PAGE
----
Securing a loan is a tedious task for many borrowers. Regardless, more and more lenders are scouring through social media sites to help them determine a borrower’s creditworthiness, or simply to uncover more details about their identity. As a result, consumer groups and regulators are becoming increasingly concerned about this new trend.
If lenders continue to screen borrowers via social media, several problems could arise. For example, some applicants may not include the same bits of job information on their loan applications as they share on LinkedIn. Similarly, some borrowers may make mention of being let go by an employer on their Facebook page. Additionally, according to lending companies, small businesses that receive negative feedback on sites like eBay could hurt their chances of obtaining more credit from lenders.
Although startups that offer smaller loans seem to be exploring this trend more often, many other lenders may also consider taking advantage of the concept. Fair Isaac Corporation plays a large role in determining borrowers’ creditworthiness, providing credit scoring that’s used in more than 90 percent of lenders’ decisions. FICO is also considering implementing social media screening into its strategy.
Nevertheless, lenders who have adopted this strategy typically provide loans to borrowers with a history of bad credit, or individuals with no bank accounts. Therefore, these lenders believe that by using various scoring metrics, credit would be more accessible to people who may otherwise be denied.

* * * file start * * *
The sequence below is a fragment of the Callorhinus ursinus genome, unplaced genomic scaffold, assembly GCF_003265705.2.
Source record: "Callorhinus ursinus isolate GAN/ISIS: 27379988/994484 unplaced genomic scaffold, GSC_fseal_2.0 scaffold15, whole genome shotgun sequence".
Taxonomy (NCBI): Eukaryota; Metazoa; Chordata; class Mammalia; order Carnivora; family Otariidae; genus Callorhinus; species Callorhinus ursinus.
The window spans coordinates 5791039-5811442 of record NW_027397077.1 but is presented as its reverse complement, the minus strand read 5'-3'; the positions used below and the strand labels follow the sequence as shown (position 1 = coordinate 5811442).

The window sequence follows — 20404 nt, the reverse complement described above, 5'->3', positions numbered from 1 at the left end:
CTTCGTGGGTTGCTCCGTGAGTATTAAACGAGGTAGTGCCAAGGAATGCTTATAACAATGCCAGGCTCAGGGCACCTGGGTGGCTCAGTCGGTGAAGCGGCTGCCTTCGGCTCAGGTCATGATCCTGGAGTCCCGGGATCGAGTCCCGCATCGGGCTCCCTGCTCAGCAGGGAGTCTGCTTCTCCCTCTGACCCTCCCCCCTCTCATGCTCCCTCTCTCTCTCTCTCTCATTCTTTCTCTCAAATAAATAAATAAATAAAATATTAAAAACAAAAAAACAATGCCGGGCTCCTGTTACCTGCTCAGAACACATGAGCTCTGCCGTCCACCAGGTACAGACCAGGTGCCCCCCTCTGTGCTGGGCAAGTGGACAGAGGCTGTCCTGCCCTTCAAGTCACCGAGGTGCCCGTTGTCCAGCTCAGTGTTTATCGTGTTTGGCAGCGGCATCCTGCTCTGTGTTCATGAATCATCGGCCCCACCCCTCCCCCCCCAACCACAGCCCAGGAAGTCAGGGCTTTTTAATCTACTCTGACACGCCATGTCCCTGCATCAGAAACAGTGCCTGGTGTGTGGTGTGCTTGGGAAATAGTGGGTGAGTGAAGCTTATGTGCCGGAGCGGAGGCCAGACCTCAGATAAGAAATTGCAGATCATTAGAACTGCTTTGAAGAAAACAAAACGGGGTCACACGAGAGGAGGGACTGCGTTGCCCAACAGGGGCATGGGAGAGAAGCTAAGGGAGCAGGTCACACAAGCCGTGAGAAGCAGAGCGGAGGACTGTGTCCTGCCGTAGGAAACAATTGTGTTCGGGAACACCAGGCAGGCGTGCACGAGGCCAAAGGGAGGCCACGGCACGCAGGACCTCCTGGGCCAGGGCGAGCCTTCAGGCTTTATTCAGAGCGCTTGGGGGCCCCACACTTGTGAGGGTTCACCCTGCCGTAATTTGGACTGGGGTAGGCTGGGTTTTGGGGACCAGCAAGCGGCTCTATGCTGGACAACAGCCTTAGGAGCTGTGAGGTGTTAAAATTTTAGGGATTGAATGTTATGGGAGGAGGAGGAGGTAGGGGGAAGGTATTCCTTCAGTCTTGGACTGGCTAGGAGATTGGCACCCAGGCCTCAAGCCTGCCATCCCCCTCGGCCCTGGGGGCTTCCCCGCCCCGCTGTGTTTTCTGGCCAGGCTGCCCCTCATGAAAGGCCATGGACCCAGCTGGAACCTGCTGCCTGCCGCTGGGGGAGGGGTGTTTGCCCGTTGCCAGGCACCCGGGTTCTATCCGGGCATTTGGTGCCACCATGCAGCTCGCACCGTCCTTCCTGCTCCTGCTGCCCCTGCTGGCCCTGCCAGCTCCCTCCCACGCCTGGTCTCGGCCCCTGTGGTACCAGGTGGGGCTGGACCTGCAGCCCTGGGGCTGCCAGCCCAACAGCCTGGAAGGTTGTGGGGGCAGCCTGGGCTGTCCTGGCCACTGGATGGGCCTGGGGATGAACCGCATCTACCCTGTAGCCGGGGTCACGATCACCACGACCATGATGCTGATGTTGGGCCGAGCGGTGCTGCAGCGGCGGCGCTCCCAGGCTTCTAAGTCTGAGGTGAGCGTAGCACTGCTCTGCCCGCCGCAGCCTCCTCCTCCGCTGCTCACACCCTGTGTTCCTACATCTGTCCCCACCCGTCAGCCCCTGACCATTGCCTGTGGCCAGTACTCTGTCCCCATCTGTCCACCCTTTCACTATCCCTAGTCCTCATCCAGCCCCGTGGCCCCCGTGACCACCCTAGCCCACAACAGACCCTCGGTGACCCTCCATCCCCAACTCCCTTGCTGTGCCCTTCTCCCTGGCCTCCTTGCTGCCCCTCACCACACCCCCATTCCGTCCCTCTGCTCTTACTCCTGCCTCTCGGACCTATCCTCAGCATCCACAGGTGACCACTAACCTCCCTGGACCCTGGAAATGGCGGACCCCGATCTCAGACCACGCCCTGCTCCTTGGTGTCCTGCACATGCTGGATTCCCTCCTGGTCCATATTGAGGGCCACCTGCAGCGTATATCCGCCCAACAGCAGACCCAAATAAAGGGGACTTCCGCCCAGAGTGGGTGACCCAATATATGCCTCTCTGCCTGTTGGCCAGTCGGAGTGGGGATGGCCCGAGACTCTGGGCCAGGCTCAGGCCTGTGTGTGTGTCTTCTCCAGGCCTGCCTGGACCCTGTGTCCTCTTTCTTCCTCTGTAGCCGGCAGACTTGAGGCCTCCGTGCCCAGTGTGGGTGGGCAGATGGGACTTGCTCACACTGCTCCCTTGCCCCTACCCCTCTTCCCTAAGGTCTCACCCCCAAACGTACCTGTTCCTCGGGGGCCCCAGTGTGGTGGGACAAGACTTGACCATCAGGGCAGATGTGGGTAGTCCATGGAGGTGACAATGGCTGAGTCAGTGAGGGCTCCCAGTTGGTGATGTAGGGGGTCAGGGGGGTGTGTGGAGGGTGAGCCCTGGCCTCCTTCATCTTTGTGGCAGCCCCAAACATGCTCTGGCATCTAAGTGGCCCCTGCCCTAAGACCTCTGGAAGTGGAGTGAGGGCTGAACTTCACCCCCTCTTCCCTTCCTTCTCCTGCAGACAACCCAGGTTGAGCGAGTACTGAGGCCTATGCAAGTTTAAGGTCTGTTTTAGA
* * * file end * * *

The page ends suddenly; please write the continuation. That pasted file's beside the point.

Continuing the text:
However, consumer advocates hold a different view. They believe that by basing a borrower’s creditworthiness solely on their social media presence, small businesses could be unfairly declined for credit, or even face higher interest rates as a result. Furthermore, since federal credit laws haven’t been updated to keep up with this new screening trend, many borrowers have been left exposed.
Officials say that regulators are keeping a close watch on this developing trend, trying to see if they will need to monitor lending institutions’ use of online data in determining credit scores. Regardless, the Consumer Financial Protection Bureau is already aware that some lenders are considering using social media to help reach more informed credit decisions. Lastly, the Federal Trade Commission says it will conduct several seminars this spring in regards to new consumer-privacy issues, with the use of alternative credit scoring on the agenda.
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